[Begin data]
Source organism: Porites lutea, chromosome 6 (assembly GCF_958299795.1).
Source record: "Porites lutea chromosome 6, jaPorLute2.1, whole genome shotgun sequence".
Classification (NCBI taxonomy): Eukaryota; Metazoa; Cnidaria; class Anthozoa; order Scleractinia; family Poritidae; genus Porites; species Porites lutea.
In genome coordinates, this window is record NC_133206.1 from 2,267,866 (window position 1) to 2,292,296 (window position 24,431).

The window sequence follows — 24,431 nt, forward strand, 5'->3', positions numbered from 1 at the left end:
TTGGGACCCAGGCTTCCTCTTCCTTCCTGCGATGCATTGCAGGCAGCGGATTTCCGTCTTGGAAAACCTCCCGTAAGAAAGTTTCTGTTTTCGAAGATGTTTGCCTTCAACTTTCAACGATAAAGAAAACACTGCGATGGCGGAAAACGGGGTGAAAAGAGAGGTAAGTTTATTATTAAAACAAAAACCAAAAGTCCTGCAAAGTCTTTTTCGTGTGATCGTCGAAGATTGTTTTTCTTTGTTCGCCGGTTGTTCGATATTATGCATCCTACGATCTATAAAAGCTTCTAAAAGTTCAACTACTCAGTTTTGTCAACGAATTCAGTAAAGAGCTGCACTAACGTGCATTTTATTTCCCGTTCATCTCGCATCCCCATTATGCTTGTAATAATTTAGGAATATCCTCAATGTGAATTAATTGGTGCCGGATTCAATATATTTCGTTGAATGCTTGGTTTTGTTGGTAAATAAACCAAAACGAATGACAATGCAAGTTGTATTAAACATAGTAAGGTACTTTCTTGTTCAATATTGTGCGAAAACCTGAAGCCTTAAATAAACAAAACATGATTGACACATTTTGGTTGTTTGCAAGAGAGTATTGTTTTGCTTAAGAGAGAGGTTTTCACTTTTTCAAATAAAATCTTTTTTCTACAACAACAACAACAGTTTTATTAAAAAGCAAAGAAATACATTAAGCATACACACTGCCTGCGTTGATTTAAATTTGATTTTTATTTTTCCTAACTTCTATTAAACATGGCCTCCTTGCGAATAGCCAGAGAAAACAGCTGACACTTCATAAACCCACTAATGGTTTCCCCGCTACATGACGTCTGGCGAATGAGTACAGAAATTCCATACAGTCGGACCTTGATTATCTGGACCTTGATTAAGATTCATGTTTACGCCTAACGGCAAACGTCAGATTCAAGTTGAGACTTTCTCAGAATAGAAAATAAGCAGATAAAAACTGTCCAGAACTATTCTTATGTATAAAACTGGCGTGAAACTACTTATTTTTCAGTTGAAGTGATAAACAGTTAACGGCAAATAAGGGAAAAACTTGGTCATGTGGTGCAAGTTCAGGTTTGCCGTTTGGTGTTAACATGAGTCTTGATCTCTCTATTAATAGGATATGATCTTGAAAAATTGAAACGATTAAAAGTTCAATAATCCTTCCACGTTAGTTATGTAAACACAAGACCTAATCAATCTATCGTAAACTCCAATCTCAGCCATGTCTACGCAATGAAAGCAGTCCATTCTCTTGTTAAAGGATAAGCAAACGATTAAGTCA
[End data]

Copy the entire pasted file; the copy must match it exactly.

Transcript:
Source organism: Porites lutea, chromosome 6 (assembly GCF_958299795.1).
Source record: "Porites lutea chromosome 6, jaPorLute2.1, whole genome shotgun sequence".
Classification (NCBI taxonomy): Eukaryota; Metazoa; Cnidaria; class Anthozoa; order Scleractinia; family Poritidae; genus Porites; species Porites lutea.
In genome coordinates, this window is record NC_133206.1 from 2,267,866 (window position 1) to 2,292,296 (window position 24,431).

The window sequence follows — 24,431 nt, forward strand, 5'->3', positions numbered from 1 at the left end:
TTGGGACCCAGGCTTCCTCTTCCTTCCTGCGATGCATTGCAGGCAGCGGATTTCCGTCTTGGAAAACCTCCCGTAAGAAAGTTTCTGTTTTCGAAGATGTTTGCCTTCAACTTTCAACGATAAAGAAAACACTGCGATGGCGGAAAACGGGGTGAAAAGAGAGGTAAGTTTATTATTAAAACAAAAACCAAAAGTCCTGCAAAGTCTTTTTCGTGTGATCGTCGAAGATTGTTTTTCTTTGTTCGCCGGTTGTTCGATATTATGCATCCTACGATCTATAAAAGCTTCTAAAAGTTCAACTACTCAGTTTTGTCAACGAATTCAGTAAAGAGCTGCACTAACGTGCATTTTATTTCCCGTTCATCTCGCATCCCCATTATGCTTGTAATAATTTAGGAATATCCTCAATGTGAATTAATTGGTGCCGGATTCAATATATTTCGTTGAATGCTTGGTTTTGTTGGTAAATAAACCAAAACGAATGACAATGCAAGTTGTATTAAACATAGTAAGGTACTTTCTTGTTCAATATTGTGCGAAAACCTGAAGCCTTAAATAAACAAAACATGATTGACACATTTTGGTTGTTTGCAAGAGAGTATTGTTTTGCTTAAGAGAGAGGTTTTCACTTTTTCAAATAAAATCTTTTTTCTACAACAACAACAACAGTTTTATTAAAAAGCAAAGAAATACATTAAGCATACACACTGCCTGCGTTGATTTAAATTTGATTTTTATTTTTCCTAACTTCTATTAAACATGGCCTCCTTGCGAATAGCCAGAGAAAACAGCTGACACTTCATAAACCCACTAATGGTTTCCCCGCTACATGACGTCTGGCGAATGAGTACAGAAATTCCATACAGTCGGACCTTGATTATCTGGACCTTGATTAAGATTCATGTTTACGCCTAACGGCAAACGTCAGATTCAAGTTGAGACTTTCTCAGAATAGAAAATAAGCAGATAAAAACTGTCCAGAACTATTCTTATGTATAAAACTGGCGTGAAACTACTTATTTTTCAGTTGAAGTGATAAACAGTTAACGGCAAATAAGGGAAAAACTTGGTCATGTGGTGCAAGTTCAGGTTTGCCGTTTGGTGTTAACATGAGTCTTGATCTCTCTATTAATAGGATATGATCTTGAAAAATTGAAACGATTAAAAGTTCAATAATCCTTCCACGTTAGTTATGTAAACACAAGACCTAATCAATCTATCGTAAACTCCAATCTCAGCCATGTCTACGCAATGAAAGCAGTCCATTCTCTTGTTAAAGGATAAGCAAACGATTAAGTCA